Don’t Invest on Unfounded Optimism and Emotions

Theresa was obviously excited about the prospect of investing in Mexico, but she made sure that she did her due diligence and was surrounded with an experienced team before making the decision to move forward. She did not invest based on her excitement alone because Theresa’s best advice is to “never invest on unfounded optimism and emotions.”

For example, let’s say you find a deal on a 2-bedroom rental where the numbers look great and you really want to close on the property. Your real estate agent advises against the purchase because 4-bedroom rentals are in demand in this market, not 2-bedroom rentals. You erroneously believe that the property is in demand and respond by saying “I am optimistic things will change. I am optimistic it will be better.” Theresa thinks this is a huge mistake.

Advice in Action #1: Don’t invest on unfounded optimism. Just because the numbers make sense, does not mean the deal automatically makes sense. Be patient, perform your due diligence, and make an educated decision on whether or not to move forward.

Another example is when people fall in love with a property or have an emotional attachment to a property. Theresa was looking at a building on the East Coast with a client that was the coolest building. It was an old schoolhouse that was converted into apartments and had a “cool factor” because of the layout, space, staircases, foyers, etc. The numbers were solid, and the current owner said nearby schools would provide perfect potential tenants. However, tenants with numerous collection issues and late payments currently occupied the property.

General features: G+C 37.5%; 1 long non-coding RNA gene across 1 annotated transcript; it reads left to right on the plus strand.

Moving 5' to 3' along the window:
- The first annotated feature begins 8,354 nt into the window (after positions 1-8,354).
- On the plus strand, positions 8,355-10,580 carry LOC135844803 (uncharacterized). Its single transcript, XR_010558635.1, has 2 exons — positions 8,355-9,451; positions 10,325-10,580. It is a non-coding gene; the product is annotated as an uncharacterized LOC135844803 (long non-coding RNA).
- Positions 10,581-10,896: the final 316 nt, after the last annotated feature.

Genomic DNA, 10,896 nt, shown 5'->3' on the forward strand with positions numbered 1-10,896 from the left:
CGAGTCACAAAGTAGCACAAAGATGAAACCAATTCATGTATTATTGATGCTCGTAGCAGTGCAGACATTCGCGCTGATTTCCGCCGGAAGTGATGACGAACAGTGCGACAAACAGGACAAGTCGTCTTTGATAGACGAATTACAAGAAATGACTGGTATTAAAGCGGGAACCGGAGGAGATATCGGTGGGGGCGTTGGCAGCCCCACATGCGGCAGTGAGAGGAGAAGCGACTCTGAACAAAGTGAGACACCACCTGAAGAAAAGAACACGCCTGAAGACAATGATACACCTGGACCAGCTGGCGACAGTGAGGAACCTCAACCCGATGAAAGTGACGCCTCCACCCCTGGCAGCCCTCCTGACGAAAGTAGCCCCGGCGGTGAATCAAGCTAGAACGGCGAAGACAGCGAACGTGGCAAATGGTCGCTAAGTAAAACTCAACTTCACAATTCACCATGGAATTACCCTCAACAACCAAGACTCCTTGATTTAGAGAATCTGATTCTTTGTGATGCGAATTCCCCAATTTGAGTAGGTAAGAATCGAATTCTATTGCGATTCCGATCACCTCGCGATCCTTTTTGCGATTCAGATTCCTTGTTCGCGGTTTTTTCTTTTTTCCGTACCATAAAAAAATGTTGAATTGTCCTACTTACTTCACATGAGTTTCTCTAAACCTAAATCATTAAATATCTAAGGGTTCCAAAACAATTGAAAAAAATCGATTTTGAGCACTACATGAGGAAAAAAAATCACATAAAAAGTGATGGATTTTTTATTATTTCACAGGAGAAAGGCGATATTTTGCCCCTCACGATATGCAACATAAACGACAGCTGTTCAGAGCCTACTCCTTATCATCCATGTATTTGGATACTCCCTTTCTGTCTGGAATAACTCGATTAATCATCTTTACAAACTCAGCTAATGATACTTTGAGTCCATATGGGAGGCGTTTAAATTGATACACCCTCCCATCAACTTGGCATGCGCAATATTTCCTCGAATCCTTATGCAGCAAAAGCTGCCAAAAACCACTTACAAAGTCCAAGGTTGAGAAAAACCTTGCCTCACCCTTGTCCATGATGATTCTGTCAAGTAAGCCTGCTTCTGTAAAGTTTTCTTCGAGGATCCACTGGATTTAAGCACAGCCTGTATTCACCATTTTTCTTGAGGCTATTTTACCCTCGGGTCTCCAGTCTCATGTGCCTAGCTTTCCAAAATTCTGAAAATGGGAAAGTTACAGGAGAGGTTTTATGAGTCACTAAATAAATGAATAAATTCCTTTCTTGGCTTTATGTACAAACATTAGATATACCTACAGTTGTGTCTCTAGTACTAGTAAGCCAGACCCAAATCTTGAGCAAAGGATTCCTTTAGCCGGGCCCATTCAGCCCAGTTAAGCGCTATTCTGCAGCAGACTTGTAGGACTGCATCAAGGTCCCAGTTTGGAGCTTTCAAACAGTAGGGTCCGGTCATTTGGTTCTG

At this point, Theresa’s client was in love with the property and was enthusiastic on making an offer, but Theresa took a step back and went to the local police to get a police report. The police stated that the tenants in that market will likely never change, at least not in the next five to ten years, making it a very high-risk deal to do.

It is easy to say that a property is so cool that you can just picture the right tenants in there. If you only go on this optimistic assumption, when you are the owner, you will find that you can’t easily change that market. From Theresa’s experiences, she finds that it might take 5-10 years before you see any significant changes, so the tenants who were living there when you closed the deal will be the type of tenant you find in that market for quite a while. As a result, you will have some serious problems on your hands.

Advice in Action #2: You can only reposition a property so much. There are certain things you can change about real estate, but location is not one of them. If you purchase a property with the optimism that you will somehow be able to change the market, you will run into some serious issues.

There are times you can influence the direction of a neighborhood through community service efforts, getting involved in local government or other methods, but it’s an uphill battle. If you decide to do that, then I commend you for taking that approach, but I don’t recommend running your numbers assuming it will turn around. 

Want to learn more on buy-and-hold investing and a wide range of other real estate niches? Attend the 1st Annual Best Ever Conference February 24-25 in Denver, CO. It’s the only real estate investing conference whose content and speakers are curated based on the expressed needs of the audience. Visit www.besteverconference.com to learn more! 

Related: Best Ever Speak Brie Schmidt Sneak Peek How to Avoid the Shiny Object Syndrome in Real Estate Investor

Related: Best Ever Speaker Kevin Bupp Sneak Peek Lessons Learned From Losing Everything During the Financial Crash

Disclaimer: The views and opinions expressed in this blog post are provided for informational purposes only, and should not be construed as an offer to buy or sell any securities or to make or consider any investment or course of action.